Critics and pundits are universally predicting this category is a lock for Bill Murray. His performance in HBO’s Olive Kitteridge was both compelling and sentimental to watch at the same time. Murray submitted the limited series’ fourth episode, “Security,” which is the bulk of his performance. In a small amount of time within this episode Murray was able to provide audiences with a character who is just as emotionally lost as the title character, to which they find themselves bonded together as a result. Bill Murray proved with this performance that sometimes all an actor needs is a handful of minutes to deliver a performance that is equally as powerful as one that took hours to develop. However, all predicting a Murray win have to be honest about one thing: This lock and predicted win is more about sentimentality than acting content. This is the honest truth that nobody seems to want to admit, but it is true. In contrast to his competition, Murray’s performance is somewhat inferior. Yet with Bill Murray being so beloved and admired, how could one not want him to win. His biggest challenge was actually getting the nomination. Now that he has achieved that he is guaranteed the win that will somewhat honor his lengthy career. Bill Murray hasn’t won an Emmy since 1977 (for writing on SNL) and has never been awarded one for acting. This will undoubtedly change with this year’s Emmys unless a major upset occurs. However, lets make one thing clear: If Bill Murray wins, it will be more due to nostalgia than being the best performance. Murray’s performance was acting excellence, but it is not the best performance in this category.
There are a couple of opportunities for some upsets in this category. Richard Cabral provided both an ambiguous and tragedy-stricken performance in American Crime as an individual who is judged for his background and is manipulated into providing evidence of a crime that would benefit others at his expense. Damian Lewis perfectly captured the hot and cold demeanor of the true-life Henry VIII in Wolf Hall. Lewis maintained historical accuracy in a performance that is hard for viewers to not pay attention to. The biggest chance for an upset in this category is Lewis, and he is a genuine threat to Murray. This is mostly due to Lewis achieving perfection in a historical performance, a feat in itself that Emmy voters tend to favor over contemporary performances. Another threat is Michael K. Williams for his scene-stealing performance in Bessie as the blues singer’s bodyguard and eventual husband. His performance demanded the attention of the film viewer and he got precisely that. Much like the character Williams portrayed, he took the scenery from every scene and made it his own. Williams also could ride on the Bessie momentum if Emmy voters allow for the TV movie to sweep all categories it’s nominated in.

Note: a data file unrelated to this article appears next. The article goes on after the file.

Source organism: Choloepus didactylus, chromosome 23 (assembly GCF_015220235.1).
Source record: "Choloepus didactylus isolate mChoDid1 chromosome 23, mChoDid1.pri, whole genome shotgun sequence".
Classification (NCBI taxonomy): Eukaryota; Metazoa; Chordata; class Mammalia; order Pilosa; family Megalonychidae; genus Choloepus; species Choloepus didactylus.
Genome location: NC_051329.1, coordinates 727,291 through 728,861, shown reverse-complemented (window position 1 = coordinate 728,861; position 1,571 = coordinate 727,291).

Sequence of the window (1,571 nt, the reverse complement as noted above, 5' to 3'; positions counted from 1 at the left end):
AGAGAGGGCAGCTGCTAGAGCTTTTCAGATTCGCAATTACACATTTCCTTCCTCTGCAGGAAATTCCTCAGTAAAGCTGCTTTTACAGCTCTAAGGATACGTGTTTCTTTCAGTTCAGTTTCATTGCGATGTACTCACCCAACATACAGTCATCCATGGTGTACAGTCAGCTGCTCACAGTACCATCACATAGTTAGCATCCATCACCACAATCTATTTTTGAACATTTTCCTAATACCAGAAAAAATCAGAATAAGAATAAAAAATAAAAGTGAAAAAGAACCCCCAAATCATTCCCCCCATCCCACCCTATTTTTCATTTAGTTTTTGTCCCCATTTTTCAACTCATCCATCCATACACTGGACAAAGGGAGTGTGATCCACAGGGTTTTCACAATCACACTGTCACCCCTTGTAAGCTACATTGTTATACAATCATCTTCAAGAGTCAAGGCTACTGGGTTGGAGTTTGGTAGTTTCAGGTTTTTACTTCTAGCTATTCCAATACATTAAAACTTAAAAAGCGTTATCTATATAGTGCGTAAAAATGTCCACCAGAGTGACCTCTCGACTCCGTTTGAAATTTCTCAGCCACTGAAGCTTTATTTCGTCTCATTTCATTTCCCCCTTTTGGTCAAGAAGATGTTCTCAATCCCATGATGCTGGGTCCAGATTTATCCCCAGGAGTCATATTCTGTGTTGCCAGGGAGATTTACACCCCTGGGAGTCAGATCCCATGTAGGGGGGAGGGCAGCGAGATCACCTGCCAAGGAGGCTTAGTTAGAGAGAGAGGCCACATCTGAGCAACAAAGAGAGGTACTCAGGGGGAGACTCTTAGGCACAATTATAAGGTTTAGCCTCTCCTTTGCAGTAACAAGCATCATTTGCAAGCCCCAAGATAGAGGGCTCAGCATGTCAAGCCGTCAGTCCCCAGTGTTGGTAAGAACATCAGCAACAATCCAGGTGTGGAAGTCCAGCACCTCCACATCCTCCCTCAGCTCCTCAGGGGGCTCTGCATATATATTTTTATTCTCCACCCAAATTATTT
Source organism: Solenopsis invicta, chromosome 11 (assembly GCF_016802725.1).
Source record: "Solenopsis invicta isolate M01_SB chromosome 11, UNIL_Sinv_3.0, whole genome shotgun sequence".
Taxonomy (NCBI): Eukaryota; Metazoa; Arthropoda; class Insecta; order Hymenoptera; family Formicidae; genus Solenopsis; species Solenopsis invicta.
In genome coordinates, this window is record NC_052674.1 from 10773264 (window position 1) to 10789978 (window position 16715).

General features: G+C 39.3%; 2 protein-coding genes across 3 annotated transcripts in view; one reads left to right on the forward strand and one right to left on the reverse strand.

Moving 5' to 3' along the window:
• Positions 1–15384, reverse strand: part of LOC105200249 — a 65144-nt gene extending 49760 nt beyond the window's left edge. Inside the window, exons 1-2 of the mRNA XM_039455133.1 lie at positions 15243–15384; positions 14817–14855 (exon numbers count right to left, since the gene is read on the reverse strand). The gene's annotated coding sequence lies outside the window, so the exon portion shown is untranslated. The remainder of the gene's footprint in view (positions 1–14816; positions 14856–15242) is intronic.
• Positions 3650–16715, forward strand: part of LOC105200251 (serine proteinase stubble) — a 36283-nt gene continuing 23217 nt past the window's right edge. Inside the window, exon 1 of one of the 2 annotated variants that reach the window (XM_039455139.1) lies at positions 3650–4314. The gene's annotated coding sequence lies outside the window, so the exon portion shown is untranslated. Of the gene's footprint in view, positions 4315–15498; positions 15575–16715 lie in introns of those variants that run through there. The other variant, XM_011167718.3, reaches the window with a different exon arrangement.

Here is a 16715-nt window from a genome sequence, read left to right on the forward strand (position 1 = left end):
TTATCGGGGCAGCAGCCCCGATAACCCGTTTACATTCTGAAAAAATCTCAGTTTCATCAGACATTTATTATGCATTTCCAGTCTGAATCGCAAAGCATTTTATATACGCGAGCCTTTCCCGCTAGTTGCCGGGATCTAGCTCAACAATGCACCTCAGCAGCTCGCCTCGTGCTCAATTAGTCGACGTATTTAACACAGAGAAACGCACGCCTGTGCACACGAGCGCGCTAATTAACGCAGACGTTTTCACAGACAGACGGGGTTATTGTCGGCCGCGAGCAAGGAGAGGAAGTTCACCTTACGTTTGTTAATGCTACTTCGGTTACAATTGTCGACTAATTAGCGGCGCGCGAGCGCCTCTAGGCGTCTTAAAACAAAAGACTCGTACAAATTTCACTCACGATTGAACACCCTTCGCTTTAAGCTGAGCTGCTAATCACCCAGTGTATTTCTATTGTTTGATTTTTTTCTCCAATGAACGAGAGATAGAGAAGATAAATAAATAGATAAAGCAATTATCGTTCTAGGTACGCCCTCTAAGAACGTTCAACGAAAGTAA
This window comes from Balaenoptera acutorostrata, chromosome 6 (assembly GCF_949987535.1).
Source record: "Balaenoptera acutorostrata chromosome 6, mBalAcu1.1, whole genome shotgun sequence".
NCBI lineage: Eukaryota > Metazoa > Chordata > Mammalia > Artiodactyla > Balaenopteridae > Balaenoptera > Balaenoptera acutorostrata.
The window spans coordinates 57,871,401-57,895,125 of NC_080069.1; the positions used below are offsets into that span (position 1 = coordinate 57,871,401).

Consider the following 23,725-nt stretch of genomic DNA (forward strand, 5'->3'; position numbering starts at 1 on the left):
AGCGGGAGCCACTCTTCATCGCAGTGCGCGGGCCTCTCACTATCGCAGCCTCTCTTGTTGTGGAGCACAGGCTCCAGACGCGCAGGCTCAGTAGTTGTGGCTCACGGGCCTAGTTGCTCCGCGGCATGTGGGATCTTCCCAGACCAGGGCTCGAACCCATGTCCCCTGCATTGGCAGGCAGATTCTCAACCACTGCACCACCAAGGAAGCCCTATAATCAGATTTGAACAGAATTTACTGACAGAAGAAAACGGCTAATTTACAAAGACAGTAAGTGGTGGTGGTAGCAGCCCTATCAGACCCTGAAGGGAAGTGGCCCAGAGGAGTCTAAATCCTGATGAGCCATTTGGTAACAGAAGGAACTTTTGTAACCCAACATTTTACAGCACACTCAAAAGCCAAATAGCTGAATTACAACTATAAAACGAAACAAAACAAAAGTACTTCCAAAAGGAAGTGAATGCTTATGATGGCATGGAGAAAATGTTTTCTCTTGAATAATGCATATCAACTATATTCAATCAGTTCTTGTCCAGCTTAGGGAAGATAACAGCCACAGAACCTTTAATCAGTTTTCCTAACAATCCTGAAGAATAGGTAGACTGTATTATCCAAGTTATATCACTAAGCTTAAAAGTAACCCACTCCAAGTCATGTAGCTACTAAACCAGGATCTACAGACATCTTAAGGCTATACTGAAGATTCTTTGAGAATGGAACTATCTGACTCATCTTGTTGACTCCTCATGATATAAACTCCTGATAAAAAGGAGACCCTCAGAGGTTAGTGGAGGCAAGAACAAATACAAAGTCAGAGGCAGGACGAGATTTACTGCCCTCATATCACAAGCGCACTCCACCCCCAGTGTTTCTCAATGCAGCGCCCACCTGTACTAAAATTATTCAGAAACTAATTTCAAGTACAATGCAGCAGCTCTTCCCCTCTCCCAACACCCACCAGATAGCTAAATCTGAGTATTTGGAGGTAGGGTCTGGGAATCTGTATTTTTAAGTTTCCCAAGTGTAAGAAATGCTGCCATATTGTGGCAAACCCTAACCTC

However, the two more worthy of achieving upsets are Denis O’Hare and Finn Wittrock for American Horror Story: Freak Show. O’Hare submitted the episode, “Pink Cupcakes,” which is a fantastic episode for O’Hare that captures his character’s ability to manipulate all those around him. The episode exposes his character’s obsession with glory and his sickening fantasies as to how he would achieve such glory. O’Hare is well liked among Emmy voters and many have felt he was robbed a win for the first season of American Horror Story. Awarding O’Hare a win could serve as compensation for that 2012 loss. However, the real standout and the most deserving of the win in this category is Finn Wittrock for his frightening portrayal as a man-child serial killer in Freak Show. Wittrock was the very definition of unadulterated diabolical evil in the show’s fourth season. Wittrock was able to achieve this with careful precision by not allowing for the character to become a caricature. Instead, he provided one of the most compelling metamorphoses ever put on television of an already sociopathic individual who slowly gives into his homicidal tendencies to become one of the most vicious murderers ever put on television. His submission episode, “Bullseye,” provides voters with a perfect snapshot of his character’s obsessive behavior that is fueled from delusion and his unpredictable rage that has undertones of violence when he doesn’t get his way. Wittrock deserves this Emmy more than any other nominee, but will likely lose due to a lack of name recognition in contrast to the more notable names in this category. It is unfortunate, but Finn Wittrock should be proud of at least having gotten the nomination in this category in a very competitive acting year.
Richard Cabral – American Crime
Damian Lewis – Wolf Hall
Bill Murray – Olive Kitteridge
Denis O’Hare – American Horror Story: Freak Show
Michael K. Williams – Bessie
Finn Wittrock – American Horror Story: Freak Show
Will Win: Bill Murray
Could Win: Finn Wittrock
Should Win: Finn Wittrock
Could Upset: Damian Lewis